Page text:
Most commuter-rail systems use a hub-and-spokes model, ideally suited for trips to and from a central business district Lacking, however, are incentives to bicycle, and flexible van or bus service that links the nonwork destinations. More importantly, the entire land-use planning process fails to address the transportation needs of women. Locating daycare and schools near train stations could significantly reduce the need for many trips. Indeed, a general reduction in sprawl, so that development is clustered around easily reachable locations, would reduce the burden shouldered by too many women.

18% of the United States' GNP is dependent on the automotive industry. This accounts for the powerful lobbies in Washington, D.C. that obtain monies for a transportation network heavily dependent upon the car. This, in turn, adversely affects the viability of alternative modes of travel such as buses, subways, cycling and walking. Because women receive 70% of the income earned by men for comparable work, and are concentrated in the lowest paid occupations, they must pay a proportionately higher amount of their income for travel. Low density land?use patterns create jobs and services that are far apart and hard to get to without a car. Inadequate facilities for children and seniors generate more trips. limited housing and work options increase travel distances and income disparities.

Crime or the fear of crime, are cited by many women as reasons to drive. Ironically, mass transit is and explains the shift among women from public transportation to driving automobiles. Ironically, it is far safer to use transit than travel by automobile. Indeed, desolate parking garages are more dangerous than the more well traveled transit stops.

Public transportation is unquestionably safer when one considers the deaths and injuries caused by automobile mishaps (over 40,000 auto-related deaths yearly).

Interestingly, traffic safety data reveals that it is overwhelmingly men who are out of control when driving. In NYC, of the 15,609 pedestrians injured and the 282 pedestrians killed by drivers in 1992, 83% and 85% respectively were the victims of male drivers. The national organization, MADD (Mothers Against Drunk Drivers) offers an example of women organizing around the safety issue. While their work is not based on a gender analysis, it does effectively question the rights of those who are primarily male to pose a menace to society. Possibly, the safety agenda could be a rallying point to energize women to more general transportation issues.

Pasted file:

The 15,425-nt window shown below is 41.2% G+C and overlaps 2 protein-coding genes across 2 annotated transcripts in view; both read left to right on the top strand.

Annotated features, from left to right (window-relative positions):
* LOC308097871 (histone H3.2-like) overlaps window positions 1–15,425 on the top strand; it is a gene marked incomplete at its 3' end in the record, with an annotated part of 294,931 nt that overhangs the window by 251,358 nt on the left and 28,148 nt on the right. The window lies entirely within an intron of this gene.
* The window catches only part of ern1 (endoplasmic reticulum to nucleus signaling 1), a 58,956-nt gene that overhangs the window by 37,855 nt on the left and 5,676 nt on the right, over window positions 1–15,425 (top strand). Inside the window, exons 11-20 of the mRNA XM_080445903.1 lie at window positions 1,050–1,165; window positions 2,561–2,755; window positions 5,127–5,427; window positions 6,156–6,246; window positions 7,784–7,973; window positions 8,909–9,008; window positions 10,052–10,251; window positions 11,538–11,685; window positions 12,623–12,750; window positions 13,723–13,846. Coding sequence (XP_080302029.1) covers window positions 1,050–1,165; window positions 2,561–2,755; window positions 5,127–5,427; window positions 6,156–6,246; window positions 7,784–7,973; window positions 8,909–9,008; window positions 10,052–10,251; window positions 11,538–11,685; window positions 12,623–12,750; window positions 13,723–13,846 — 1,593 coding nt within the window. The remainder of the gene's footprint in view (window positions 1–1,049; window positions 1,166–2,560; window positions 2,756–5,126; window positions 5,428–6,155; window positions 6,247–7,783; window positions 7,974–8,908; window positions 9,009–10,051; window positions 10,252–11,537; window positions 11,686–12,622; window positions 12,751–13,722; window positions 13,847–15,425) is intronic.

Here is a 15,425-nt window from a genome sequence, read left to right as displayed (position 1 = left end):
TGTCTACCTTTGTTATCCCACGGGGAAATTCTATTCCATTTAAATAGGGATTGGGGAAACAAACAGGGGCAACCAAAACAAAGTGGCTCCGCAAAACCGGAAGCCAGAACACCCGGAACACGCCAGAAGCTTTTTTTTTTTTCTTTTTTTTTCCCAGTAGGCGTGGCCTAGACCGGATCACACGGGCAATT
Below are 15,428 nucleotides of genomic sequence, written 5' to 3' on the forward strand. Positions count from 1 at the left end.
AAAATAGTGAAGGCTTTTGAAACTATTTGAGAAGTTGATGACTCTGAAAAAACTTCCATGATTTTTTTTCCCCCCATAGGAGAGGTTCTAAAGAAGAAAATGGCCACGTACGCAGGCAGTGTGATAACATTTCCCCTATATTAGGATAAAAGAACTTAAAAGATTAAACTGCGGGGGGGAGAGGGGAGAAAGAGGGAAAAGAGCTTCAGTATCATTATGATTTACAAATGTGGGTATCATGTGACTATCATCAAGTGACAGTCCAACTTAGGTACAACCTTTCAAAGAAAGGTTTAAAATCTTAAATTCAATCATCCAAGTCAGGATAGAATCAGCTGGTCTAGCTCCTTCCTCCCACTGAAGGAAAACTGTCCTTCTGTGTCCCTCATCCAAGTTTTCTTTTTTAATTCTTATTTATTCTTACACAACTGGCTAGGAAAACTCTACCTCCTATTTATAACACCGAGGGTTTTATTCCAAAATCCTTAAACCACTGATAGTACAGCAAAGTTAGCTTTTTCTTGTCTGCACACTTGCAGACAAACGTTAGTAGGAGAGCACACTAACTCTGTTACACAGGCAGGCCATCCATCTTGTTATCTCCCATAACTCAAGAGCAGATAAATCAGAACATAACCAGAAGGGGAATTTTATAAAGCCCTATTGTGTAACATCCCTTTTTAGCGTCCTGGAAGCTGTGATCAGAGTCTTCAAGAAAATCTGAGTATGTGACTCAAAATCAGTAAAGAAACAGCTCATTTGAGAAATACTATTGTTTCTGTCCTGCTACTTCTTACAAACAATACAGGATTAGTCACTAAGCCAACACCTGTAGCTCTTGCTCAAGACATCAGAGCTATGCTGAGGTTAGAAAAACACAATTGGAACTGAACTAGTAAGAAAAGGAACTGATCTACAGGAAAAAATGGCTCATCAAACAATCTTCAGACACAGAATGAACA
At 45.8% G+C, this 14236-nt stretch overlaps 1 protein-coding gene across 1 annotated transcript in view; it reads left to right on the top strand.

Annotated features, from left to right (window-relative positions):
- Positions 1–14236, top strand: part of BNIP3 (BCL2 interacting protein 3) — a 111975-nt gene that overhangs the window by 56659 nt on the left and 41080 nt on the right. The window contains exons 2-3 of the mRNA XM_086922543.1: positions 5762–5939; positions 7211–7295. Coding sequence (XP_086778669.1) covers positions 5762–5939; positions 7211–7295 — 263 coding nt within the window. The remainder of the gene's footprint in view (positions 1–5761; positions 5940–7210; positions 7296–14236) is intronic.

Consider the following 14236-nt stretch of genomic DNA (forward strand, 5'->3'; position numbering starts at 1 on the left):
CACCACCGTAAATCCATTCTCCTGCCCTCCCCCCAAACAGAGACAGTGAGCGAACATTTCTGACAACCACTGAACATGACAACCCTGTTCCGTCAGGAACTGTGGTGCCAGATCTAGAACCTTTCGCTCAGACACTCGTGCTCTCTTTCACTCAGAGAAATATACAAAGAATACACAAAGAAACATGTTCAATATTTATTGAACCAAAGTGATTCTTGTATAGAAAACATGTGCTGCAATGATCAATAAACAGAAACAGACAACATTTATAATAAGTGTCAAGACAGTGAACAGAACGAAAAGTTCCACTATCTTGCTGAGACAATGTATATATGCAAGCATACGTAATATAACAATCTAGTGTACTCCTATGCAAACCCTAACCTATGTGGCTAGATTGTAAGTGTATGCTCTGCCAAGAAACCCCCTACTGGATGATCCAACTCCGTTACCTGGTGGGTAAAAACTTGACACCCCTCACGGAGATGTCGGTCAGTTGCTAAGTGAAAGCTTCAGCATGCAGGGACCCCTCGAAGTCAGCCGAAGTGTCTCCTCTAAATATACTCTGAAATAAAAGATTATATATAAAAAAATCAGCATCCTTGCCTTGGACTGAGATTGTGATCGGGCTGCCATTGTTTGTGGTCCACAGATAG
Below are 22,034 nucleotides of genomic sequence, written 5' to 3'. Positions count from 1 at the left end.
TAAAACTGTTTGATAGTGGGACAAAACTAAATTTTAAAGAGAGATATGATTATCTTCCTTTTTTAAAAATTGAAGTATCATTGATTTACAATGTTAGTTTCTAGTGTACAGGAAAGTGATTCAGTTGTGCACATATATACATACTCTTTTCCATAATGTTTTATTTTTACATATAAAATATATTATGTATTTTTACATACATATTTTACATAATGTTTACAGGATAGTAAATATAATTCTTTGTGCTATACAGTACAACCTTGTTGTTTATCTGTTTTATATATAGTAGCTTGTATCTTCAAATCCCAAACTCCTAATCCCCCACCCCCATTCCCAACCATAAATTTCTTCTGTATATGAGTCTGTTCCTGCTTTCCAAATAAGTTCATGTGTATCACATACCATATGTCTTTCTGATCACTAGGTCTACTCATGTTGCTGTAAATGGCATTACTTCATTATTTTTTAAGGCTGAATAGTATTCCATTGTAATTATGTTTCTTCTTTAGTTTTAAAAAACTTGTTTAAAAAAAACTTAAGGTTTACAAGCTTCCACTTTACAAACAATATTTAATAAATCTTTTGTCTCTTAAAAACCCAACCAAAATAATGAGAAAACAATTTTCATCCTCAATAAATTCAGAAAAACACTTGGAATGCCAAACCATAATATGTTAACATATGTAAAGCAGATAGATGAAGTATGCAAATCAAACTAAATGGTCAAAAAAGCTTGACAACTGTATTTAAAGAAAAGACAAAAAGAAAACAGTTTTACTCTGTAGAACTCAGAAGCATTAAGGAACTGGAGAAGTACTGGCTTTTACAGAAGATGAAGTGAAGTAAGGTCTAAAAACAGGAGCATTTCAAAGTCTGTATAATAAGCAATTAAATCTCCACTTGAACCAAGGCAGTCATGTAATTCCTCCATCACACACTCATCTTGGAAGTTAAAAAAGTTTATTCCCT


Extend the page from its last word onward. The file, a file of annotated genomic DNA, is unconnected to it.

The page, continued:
The transportation system must be changed to meet the needs of women. Unfortunately, there is no clear feminist transportation agenda. The Women for Environment and Development Organization came out with a list of 10 priority issues for 1994, none of which involved transportation. Without a position there is no voice, and without a voice there will be no action.

Creating a women's transportation agenda will require great energy. Advocacy organizations and transportation planners must be pushed and prodded into integrating women's transportation concerns into their efforts. But most of all, women themselves must realize that the car is not the answer to their transportation problems.

This article is based, in part, on information presented at the Activity Analysis and Gender Issues in Transport Panel, held during the 73rd Annual Meeting of the Transportation Research Board, January 9-13, 1994, Washington, D.C.